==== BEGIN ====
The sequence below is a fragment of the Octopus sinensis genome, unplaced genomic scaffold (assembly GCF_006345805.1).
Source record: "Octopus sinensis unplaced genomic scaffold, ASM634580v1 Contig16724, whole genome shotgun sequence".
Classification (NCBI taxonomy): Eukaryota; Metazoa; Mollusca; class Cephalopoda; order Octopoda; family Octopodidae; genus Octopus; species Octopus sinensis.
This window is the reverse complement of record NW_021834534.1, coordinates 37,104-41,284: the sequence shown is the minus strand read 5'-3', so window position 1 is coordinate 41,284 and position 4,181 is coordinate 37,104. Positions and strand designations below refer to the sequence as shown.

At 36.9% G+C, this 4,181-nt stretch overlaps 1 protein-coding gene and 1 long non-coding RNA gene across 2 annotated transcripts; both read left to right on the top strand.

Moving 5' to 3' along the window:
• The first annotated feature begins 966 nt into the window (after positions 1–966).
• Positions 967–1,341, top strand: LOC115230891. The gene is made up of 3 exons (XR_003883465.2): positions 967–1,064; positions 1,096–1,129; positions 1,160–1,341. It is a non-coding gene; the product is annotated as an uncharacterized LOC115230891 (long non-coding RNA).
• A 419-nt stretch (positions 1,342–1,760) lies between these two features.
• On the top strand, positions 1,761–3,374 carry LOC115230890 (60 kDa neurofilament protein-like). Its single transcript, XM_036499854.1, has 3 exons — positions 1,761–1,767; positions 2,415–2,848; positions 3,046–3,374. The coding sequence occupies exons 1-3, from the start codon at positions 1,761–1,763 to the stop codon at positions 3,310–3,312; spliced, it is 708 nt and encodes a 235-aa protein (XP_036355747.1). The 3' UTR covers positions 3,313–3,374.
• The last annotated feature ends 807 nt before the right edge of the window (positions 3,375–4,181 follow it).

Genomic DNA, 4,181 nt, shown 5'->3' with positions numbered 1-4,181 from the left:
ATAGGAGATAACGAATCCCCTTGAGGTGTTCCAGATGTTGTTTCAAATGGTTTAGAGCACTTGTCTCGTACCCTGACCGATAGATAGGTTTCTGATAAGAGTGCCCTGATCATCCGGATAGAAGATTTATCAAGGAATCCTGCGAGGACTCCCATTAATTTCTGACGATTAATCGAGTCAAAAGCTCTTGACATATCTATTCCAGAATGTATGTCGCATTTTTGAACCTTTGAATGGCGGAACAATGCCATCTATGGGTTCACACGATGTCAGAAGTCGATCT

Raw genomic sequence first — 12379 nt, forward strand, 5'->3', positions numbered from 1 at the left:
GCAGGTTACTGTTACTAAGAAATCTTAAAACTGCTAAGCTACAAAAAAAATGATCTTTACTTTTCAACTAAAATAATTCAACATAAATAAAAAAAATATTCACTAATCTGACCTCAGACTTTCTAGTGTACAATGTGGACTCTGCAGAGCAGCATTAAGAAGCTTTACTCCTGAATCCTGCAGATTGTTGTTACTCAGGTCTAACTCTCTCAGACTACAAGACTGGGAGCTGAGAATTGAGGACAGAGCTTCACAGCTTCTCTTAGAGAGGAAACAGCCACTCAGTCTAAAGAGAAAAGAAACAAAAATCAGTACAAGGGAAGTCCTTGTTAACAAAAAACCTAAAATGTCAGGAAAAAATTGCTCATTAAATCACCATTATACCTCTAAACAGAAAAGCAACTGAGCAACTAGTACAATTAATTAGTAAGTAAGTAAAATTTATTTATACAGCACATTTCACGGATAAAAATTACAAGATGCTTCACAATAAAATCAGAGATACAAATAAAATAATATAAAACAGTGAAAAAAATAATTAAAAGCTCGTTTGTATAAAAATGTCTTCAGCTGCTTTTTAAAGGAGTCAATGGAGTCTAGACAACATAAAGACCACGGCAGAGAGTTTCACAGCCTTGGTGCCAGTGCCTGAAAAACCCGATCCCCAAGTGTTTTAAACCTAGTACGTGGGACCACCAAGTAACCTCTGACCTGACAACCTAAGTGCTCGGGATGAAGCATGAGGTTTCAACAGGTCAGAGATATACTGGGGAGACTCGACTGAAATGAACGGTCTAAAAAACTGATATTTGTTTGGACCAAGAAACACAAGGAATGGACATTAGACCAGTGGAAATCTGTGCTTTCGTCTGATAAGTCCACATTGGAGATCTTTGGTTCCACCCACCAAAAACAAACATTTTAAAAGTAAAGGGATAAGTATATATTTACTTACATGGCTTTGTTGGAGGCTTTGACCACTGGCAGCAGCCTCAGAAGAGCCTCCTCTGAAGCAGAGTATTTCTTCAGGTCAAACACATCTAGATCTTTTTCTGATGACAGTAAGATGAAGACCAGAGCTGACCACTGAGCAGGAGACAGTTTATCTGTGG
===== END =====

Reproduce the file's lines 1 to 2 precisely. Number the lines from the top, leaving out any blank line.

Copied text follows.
The sequence below is a fragment of the Octopus sinensis genome, unplaced genomic scaffold (assembly GCF_006345805.1).
Source record: "Octopus sinensis unplaced genomic scaffold, ASM634580v1 Contig16724, whole genome shotgun sequence".